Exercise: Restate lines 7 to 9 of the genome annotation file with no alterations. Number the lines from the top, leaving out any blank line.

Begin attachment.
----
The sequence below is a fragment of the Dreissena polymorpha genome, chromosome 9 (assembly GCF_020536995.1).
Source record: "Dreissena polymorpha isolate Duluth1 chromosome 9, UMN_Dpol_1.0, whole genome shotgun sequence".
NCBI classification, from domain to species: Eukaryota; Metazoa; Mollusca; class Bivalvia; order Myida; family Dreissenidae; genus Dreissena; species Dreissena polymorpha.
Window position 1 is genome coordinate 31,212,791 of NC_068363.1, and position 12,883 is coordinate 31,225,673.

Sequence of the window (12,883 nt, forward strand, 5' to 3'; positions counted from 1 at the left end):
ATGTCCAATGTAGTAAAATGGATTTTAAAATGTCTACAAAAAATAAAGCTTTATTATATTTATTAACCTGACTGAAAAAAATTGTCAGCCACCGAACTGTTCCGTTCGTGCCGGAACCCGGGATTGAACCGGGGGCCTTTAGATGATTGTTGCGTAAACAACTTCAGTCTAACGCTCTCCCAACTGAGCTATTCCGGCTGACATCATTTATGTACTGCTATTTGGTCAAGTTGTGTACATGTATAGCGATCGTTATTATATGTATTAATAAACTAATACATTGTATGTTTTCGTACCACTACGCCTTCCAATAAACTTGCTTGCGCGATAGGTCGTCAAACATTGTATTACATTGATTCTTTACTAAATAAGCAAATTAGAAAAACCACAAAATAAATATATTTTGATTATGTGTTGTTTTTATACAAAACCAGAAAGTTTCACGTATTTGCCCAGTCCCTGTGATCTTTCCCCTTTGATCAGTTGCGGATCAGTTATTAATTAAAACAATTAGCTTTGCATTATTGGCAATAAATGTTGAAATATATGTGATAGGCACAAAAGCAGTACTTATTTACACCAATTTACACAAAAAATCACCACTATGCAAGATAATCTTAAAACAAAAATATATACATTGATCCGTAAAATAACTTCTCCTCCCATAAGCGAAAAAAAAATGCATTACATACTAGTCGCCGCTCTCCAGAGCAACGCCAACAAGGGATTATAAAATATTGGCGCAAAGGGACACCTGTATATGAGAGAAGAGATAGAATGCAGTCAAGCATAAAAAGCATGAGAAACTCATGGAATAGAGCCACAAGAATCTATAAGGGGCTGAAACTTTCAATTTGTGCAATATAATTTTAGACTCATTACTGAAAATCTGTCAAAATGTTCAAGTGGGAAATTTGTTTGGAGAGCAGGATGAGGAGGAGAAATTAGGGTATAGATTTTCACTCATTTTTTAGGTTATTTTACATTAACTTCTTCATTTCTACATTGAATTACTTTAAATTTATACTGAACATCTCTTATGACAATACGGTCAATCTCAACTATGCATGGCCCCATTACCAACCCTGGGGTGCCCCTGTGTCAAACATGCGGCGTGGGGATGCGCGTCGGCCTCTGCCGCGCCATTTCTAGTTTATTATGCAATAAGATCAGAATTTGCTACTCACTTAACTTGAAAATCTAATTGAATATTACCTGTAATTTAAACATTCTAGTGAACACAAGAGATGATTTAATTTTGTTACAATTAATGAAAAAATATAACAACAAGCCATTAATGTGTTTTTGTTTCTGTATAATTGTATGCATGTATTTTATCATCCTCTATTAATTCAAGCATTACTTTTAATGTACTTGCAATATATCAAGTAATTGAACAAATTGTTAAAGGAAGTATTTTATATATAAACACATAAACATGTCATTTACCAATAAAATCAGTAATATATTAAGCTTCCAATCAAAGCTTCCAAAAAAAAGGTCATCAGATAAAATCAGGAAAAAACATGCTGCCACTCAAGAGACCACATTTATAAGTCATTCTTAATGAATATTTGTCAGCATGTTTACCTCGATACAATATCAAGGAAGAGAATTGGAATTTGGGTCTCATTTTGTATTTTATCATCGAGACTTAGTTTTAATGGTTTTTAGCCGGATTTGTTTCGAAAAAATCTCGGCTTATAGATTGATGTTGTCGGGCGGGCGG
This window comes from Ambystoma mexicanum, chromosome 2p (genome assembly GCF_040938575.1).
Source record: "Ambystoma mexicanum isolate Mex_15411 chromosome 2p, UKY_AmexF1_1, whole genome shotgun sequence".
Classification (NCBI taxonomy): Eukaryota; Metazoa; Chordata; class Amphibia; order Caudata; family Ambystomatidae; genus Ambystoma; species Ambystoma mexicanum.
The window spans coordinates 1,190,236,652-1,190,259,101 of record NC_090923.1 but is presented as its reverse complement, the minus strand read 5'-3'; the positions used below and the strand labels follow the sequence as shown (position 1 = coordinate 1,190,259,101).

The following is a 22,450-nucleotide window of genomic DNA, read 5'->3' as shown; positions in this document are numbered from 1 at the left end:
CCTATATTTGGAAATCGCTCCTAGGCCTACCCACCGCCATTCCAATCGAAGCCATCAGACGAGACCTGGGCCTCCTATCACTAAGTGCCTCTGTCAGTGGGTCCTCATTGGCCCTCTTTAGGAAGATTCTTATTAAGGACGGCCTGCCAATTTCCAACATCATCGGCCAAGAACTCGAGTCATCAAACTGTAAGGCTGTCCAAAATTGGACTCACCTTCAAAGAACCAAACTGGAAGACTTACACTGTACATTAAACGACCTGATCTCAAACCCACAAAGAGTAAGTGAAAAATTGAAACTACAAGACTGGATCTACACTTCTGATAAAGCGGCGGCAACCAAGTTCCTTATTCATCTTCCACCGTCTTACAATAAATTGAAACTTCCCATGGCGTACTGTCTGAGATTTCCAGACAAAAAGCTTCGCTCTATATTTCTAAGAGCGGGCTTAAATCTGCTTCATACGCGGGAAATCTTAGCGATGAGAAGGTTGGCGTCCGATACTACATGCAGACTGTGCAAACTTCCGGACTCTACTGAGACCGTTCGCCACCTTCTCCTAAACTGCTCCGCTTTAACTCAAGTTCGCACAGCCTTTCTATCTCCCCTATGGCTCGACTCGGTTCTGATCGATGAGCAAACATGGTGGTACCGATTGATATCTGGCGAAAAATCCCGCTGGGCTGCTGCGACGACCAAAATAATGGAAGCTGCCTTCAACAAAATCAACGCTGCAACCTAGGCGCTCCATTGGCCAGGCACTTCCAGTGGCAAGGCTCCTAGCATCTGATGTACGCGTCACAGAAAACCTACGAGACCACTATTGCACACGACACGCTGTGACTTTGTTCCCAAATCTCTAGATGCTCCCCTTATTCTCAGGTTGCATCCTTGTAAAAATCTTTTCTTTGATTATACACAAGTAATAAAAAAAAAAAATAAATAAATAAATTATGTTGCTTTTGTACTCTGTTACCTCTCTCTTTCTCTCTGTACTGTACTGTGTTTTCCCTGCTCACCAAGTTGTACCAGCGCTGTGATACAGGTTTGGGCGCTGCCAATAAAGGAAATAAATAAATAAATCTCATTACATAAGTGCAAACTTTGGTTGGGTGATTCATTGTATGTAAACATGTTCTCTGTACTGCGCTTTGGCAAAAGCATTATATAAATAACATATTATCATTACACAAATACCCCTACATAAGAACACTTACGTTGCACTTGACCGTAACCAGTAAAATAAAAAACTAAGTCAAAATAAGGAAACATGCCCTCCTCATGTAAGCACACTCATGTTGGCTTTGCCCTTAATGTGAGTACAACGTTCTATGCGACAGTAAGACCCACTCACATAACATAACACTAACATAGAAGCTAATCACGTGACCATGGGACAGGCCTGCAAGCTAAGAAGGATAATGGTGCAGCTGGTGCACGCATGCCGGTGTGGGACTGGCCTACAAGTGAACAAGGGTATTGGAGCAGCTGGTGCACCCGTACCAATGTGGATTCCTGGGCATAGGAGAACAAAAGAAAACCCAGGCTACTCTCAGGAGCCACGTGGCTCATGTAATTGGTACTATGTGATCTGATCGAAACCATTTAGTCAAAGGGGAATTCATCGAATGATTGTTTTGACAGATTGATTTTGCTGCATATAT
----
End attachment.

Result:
This window comes from Ambystoma mexicanum, chromosome 2p (genome assembly GCF_040938575.1).
Source record: "Ambystoma mexicanum isolate Mex_15411 chromosome 2p, UKY_AmexF1_1, whole genome shotgun sequence".
Classification (NCBI taxonomy): Eukaryota; Metazoa; Chordata; class Amphibia; order Caudata; family Ambystomatidae; genus Ambystoma; species Ambystoma mexicanum.